The Portuguese Mission would also establish St Anna’s School in 1879. The school for children of poor parishioners, is the predecessor to St Anthony’s Boys’ School (now St Anthony’s Primary School) and St Anthony’s Convent (now St. Anthony’s Canossian Primary School). A spilt into a boys’ and a girls’ school in 1893 saw the two sections going their separate ways. The setting up of the girls’ school would see to an Italian flavour being added to Middle Road, when four nuns of the Italian-based Canossian order came over from Macau in 1894 to run the girls’ section. Two of the nuns were Italian and another two Portuguese and in the course of its time in Middle Road, many more nuns of Italian origin would arrive. Those who were boarders or schoolgirls from the old convent days in Middle Road will remember how old-fashioned methods of discipline that the nuns brought with them were administered in heavily accented English with a certain degree of fondness.

The first Canossians. Top – M. Giustina Sequeira, M. Matilde Rodriguez, M. Marietta Porroni, and bottom extreme right –  M. Teresa Rossi. Two others were the superiors M. Teresa Lucian and M. Maria Stella, who accompanied the four.

While the convent may have moved in 1995, the buildings that were put up over the course of the 20th century along Middle Road to serve it are still there and stands as a reminder of the work of the Canossian nuns. Now occupied by the National Design Centre, its former chapel building is also where the legacy of another Italian, Cav Rodolfo Nolli has quite literally been cast in stone. In the former convent’s chapel, now the centre’s auditorium, watchful angels in the form of cast stone reliefs made by Nolli — Nolli’s angels as I refer to them — count among the the last works that the sculptor executed here before his retirement. The angels have watched over the nuns, boarders, orphans and schoolgirls since the early 1950s and are among several lasting reminders of Cav Nolli. The Italian craftsman spent a good part of his life in Singapore, having first arrived from Bangkok in 1921. Except for a period of internment in Australia during the Second World War, Nolli was based in Singapore until 1956. His best known work in Singapore is the magnificent set of sculptures, the Allegory of Justice, found in the tympanum of the Old Supreme Court.

St. Anthony’s Convent in the 1950s.

Among the common names associated with Middle Road is a now a rather obscure one in the Hokkien vernacular, 小坡红毛打铁 (Sio Po Ang Mo Pah Thi). This is another that could be thought of as providing a hint of another of the street’s possible ‘ang mo’ (红毛) or European connections. The Sio Po (小坡) in the name is a reference to the ‘lesser town’ or the secondary Chinese settlement that developed on the north side of the Singapore River (as opposed to 大坡 tua po — the ‘greater town’ or Chinatown). A literal translation of Pah Thi (打铁) would be “hit iron” — a reference to an iron-working establishment, which in this case was the J M Cazalas et Fils’ (J M Cazalas and Sons’) iron and brass foundry. Established in 1856 by Mauritius born Frenchman Jean-Marie Cazalas, the foundary occupied an area bounded by Middle Road, Victoria Street, the since expunged Holloway Lane, and North Bridge Road, a site on which part of the National Library now stands.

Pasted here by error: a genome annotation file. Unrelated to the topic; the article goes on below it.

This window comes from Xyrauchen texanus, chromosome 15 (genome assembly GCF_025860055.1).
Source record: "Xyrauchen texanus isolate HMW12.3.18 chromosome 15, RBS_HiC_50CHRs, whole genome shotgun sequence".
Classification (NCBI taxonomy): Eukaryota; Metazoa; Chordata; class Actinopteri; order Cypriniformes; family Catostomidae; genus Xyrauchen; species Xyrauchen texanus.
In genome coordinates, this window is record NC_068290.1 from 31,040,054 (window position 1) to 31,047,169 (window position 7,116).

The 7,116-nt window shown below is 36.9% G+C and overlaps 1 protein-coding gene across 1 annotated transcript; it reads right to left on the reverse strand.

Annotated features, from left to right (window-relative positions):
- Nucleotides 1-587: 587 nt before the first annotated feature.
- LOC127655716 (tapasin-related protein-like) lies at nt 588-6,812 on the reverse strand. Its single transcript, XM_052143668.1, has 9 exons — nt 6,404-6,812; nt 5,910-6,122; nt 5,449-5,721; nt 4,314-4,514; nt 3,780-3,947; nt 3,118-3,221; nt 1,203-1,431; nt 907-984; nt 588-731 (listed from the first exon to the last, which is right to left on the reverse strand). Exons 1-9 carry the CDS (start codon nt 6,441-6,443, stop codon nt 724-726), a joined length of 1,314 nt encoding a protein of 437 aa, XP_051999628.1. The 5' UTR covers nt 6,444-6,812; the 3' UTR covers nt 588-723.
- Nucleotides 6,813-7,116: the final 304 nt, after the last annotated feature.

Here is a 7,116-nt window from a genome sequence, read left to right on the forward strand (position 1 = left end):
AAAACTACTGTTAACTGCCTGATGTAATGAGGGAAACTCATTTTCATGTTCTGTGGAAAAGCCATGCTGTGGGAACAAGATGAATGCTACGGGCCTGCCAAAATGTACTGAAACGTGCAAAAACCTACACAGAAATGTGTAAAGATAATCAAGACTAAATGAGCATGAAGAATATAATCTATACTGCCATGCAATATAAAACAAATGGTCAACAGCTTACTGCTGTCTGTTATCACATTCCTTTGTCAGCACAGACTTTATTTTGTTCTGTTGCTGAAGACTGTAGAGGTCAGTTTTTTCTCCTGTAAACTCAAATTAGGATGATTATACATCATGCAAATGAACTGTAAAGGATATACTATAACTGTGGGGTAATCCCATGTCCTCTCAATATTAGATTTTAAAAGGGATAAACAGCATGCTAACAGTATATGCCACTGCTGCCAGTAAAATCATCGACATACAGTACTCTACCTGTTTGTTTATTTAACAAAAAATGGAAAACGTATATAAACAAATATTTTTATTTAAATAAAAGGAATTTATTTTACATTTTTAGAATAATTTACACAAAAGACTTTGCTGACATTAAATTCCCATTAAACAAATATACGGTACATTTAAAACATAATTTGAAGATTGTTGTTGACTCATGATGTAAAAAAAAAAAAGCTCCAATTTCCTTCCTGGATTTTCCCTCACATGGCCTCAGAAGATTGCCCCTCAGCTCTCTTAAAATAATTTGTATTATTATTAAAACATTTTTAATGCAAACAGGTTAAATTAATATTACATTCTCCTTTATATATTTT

Central Engine Works, the successor to the lesser town’s European ironworks.

The business survived in one form or another in the area right up to 1920. J M’s son, Joseph, who inherited the business, renamed it Cazalas and Fils. In 1887, Chop Bun Hup Guan bought the foundry over and had it renamed Victoria Engine Works. The last name that the business was known by was Central Engine Works, a name it acquired when it again changed hands in the 1900s. Central Engine Works’ move in 1920 to new and “more commodious” premises in Geylang, paved the way for the site’s redevelopment and saw to the removal of all traces of the foundry.  The name Central Engine Works would itself fade into oblivion when it became a victim of the poor economic conditions that persisted through much of the 1920s. The firm went into voluntary liquidation in the early 1930s. The Empress Hotel, which opened in 1928, was erected on part of the former foundry’s site and became a landmark in the area. It was known for its restaurant which produced a popular brand of mooncakes, the ‘Queen of the Mooncakes’. Looking tired and worn, the Empress Hotel came down in 1985, when the wave of urban redevelopment swept through the area.

Empress Hotel (roots.SG).

The setting up of the Cazalas foundry up came at a time when the European Town was already on its way to becoming the ‘Lesser Town’. One of the reasons contributing to the change in status of the designated European area and its choice beachfront plots may have been the preference amongst the settlement’s European ‘gentry’ for the more pleasant inland area of the island as places of residence as the interior opened up. Among the larger groups contributing to the influx of non-European settlers in the area were the Hainanese — who could be thought of as ‘latecomers’ to the Chinese Nanyang diaspora. The Hainanese established clan or bang boarding houses in the area and by 1857, a temple dedicated to Mazu was erected at Malabar Street. Middle Road became the Hainanese 海南一街 or Hylam Yet Goi. The area is today still thought of as a spiritual home to the community, who today form the fifth largest of the various Chinese dialect groups in Singapore. The Singapore Hainan Hwee Kuan and the Tin Hou Kong (the since relocated Mazu temple) is also present in the area at Beach Road. The area can also be thought of as the home of the Singapore brand of Hainanese Chicken Rice having been were it was conceived and for many years served by its inventor.

The house of the rising sun (take not of the pediment) — a reminder of the Japanese Community, which made Middle Road home from the end of the 1800s to 1941. At its height, the community numbered several thousands.